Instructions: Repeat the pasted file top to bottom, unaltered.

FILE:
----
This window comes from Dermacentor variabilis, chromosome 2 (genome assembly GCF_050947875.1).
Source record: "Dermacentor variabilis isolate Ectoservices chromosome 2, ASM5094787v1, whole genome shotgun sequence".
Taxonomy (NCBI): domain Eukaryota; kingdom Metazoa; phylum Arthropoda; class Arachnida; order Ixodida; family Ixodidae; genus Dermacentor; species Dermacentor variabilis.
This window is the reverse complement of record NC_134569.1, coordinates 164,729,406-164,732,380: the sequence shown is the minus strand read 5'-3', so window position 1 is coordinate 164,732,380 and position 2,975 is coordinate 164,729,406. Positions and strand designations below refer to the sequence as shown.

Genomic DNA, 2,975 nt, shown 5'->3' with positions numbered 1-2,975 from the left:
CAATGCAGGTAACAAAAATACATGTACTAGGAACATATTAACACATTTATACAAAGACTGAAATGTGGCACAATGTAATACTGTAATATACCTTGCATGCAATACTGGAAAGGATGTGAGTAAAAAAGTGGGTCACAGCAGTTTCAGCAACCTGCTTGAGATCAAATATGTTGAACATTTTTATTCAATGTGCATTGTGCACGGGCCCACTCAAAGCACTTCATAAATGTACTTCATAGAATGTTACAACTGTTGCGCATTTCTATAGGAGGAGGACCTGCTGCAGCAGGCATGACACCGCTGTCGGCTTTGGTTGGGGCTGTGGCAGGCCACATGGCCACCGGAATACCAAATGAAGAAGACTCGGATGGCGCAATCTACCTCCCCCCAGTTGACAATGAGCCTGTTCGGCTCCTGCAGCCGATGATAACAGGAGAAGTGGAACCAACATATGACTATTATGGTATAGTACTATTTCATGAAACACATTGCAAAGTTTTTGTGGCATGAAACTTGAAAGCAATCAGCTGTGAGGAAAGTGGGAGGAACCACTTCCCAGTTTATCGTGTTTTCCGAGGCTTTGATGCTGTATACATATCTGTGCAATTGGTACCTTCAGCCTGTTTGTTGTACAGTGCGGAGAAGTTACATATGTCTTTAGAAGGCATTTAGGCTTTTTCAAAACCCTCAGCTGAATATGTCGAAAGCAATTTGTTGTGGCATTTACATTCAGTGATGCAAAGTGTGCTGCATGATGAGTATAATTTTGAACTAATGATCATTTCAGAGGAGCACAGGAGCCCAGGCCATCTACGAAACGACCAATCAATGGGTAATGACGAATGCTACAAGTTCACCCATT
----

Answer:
This window comes from Dermacentor variabilis, chromosome 2 (genome assembly GCF_050947875.1).
Source record: "Dermacentor variabilis isolate Ectoservices chromosome 2, ASM5094787v1, whole genome shotgun sequence".
Taxonomy (NCBI): domain Eukaryota; kingdom Metazoa; phylum Arthropoda; class Arachnida; order Ixodida; family Ixodidae; genus Dermacentor; species Dermacentor variabilis.
This window is the reverse complement of record NC_134569.1, coordinates 164,729,406-164,732,380: the sequence shown is the minus strand read 5'-3', so window position 1 is coordinate 164,732,380 and position 2,975 is coordinate 164,729,406. Positions and strand designations below refer to the sequence as shown.

Genomic DNA, 2,975 nt, shown 5'->3' with positions numbered 1-2,975 from the left:
CAATGCAGGTAACAAAAATACATGTACTAGGAACATATTAACACATTTATACAAAGACTGAAATGTGGCACAATGTAATACTGTAATATACCTTGCATGCAATACTGGAAAGGATGTGAGTAAAAAAGTGGGTCACAGCAGTTTCAGCAACCTGCTTGAGATCAAATATGTTGAACATTTTTATTCAATGTGCATTGTGCACGGGCCCACTCAAAGCACTTCATAAATGTACTTCATAGAATGTTACAACTGTTGCGCATTTCTATAGGAGGAGGACCTGCTGCAGCAGGCATGACACCGCTGTCGGCTTTGGTTGGGGCTGTGGCAGGCCACATGGCCACCGGAATACCAAATGAAGAAGACTCGGATGGCGCAATCTACCTCCCCCCAGTTGACAATGAGCCTGTTCGGCTCCTGCAGCCGATGATAACAGGAGAAGTGGAACCAACATATGACTATTATGGTATAGTACTATTTCATGAAACACATTGCAAAGTTTTTGTGGCATGAAACTTGAAAGCAATCAGCTGTGAGGAAAGTGGGAGGAACCACTTCCCAGTTTATCGTGTTTTCCGAGGCTTTGATGCTGTATACATATCTGTGCAATTGGTACCTTCAGCCTGTTTGTTGTACAGTGCGGAGAAGTTACATATGTCTTTAGAAGGCATTTAGGCTTTTTCAAAACCCTCAGCTGAATATGTCGAAAGCAATTTGTTGTGGCATTTACATTCAGTGATGCAAAGTGTGCTGCATGATGAGTATAATTTTGAACTAATGATCATTTCAGAGGAGCACAGGAGCCCAGGCCATCTACGAAACGACCAATCAATGGGTAATGACGAATGCTACAAGTTCACCCATT